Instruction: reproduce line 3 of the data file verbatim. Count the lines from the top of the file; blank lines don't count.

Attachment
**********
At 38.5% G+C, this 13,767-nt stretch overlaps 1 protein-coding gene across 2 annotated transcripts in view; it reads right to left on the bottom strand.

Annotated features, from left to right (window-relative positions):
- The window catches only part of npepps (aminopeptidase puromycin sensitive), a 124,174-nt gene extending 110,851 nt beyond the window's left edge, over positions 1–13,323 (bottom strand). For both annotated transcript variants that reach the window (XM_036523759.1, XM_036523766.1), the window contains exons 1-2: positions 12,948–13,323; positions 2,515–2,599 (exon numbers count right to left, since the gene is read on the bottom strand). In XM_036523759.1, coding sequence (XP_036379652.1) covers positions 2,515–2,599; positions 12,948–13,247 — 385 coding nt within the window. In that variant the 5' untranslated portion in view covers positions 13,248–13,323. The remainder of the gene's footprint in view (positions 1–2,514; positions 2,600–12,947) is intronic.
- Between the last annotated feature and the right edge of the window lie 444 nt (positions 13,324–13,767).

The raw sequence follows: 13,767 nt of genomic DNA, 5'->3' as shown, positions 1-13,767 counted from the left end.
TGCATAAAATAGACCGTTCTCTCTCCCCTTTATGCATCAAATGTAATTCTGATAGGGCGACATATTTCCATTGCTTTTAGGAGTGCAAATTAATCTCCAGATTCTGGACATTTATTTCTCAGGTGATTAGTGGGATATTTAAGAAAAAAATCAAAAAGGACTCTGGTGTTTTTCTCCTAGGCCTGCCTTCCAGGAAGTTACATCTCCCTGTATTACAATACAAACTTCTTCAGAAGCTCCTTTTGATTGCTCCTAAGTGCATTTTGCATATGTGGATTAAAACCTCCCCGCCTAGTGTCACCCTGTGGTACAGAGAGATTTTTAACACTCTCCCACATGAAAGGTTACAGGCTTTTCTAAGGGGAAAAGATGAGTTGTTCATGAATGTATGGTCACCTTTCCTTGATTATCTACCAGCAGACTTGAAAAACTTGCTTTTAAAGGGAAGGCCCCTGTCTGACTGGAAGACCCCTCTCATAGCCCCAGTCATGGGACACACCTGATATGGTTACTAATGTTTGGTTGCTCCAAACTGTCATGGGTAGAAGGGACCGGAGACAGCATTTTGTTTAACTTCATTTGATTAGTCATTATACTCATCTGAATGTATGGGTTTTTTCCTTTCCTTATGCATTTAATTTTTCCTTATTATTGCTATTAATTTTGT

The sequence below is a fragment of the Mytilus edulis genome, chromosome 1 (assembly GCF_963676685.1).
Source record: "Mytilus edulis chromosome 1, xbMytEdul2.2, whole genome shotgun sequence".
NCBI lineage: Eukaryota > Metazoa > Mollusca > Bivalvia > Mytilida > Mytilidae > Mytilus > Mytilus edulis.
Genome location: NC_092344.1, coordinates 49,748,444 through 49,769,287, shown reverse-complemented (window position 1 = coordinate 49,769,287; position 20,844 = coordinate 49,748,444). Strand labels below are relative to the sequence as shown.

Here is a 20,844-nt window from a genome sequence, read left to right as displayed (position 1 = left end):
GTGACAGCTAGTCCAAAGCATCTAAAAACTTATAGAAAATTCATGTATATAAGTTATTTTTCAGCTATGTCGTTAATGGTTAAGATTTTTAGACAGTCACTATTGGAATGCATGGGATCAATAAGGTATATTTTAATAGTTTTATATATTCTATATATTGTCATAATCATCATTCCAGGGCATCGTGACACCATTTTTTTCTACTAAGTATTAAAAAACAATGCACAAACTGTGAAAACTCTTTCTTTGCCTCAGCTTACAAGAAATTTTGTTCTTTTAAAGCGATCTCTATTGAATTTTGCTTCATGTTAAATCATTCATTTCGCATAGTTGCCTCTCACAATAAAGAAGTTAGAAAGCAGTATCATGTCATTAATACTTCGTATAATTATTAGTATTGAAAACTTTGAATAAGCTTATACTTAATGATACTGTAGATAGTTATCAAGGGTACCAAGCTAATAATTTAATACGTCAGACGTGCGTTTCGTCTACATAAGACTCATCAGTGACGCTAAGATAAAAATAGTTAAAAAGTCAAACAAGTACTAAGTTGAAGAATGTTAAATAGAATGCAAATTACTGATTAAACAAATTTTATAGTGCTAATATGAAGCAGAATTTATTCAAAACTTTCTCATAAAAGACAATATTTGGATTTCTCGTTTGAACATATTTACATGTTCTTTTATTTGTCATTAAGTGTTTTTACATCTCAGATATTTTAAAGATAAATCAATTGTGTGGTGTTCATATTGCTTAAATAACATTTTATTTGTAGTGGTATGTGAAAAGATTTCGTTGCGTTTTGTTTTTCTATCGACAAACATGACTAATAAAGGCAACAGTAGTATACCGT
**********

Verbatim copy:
- The window catches only part of npepps (aminopeptidase puromycin sensitive), a 124,174-nt gene extending 110,851 nt beyond the window's left edge, over positions 1–13,323 (bottom strand). For both annotated transcript variants that reach the window (XM_036523759.1, XM_036523766.1), the window contains exons 1-2: positions 12,948–13,323; positions 2,515–2,599 (exon numbers count right to left, since the gene is read on the bottom strand). In XM_036523759.1, coding sequence (XP_036379652.1) covers positions 2,515–2,599; positions 12,948–13,247 — 385 coding nt within the window. In that variant the 5' untranslated portion in view covers positions 13,248–13,323. The remainder of the gene's footprint in view (positions 1–2,514; positions 2,600–12,947) is intronic.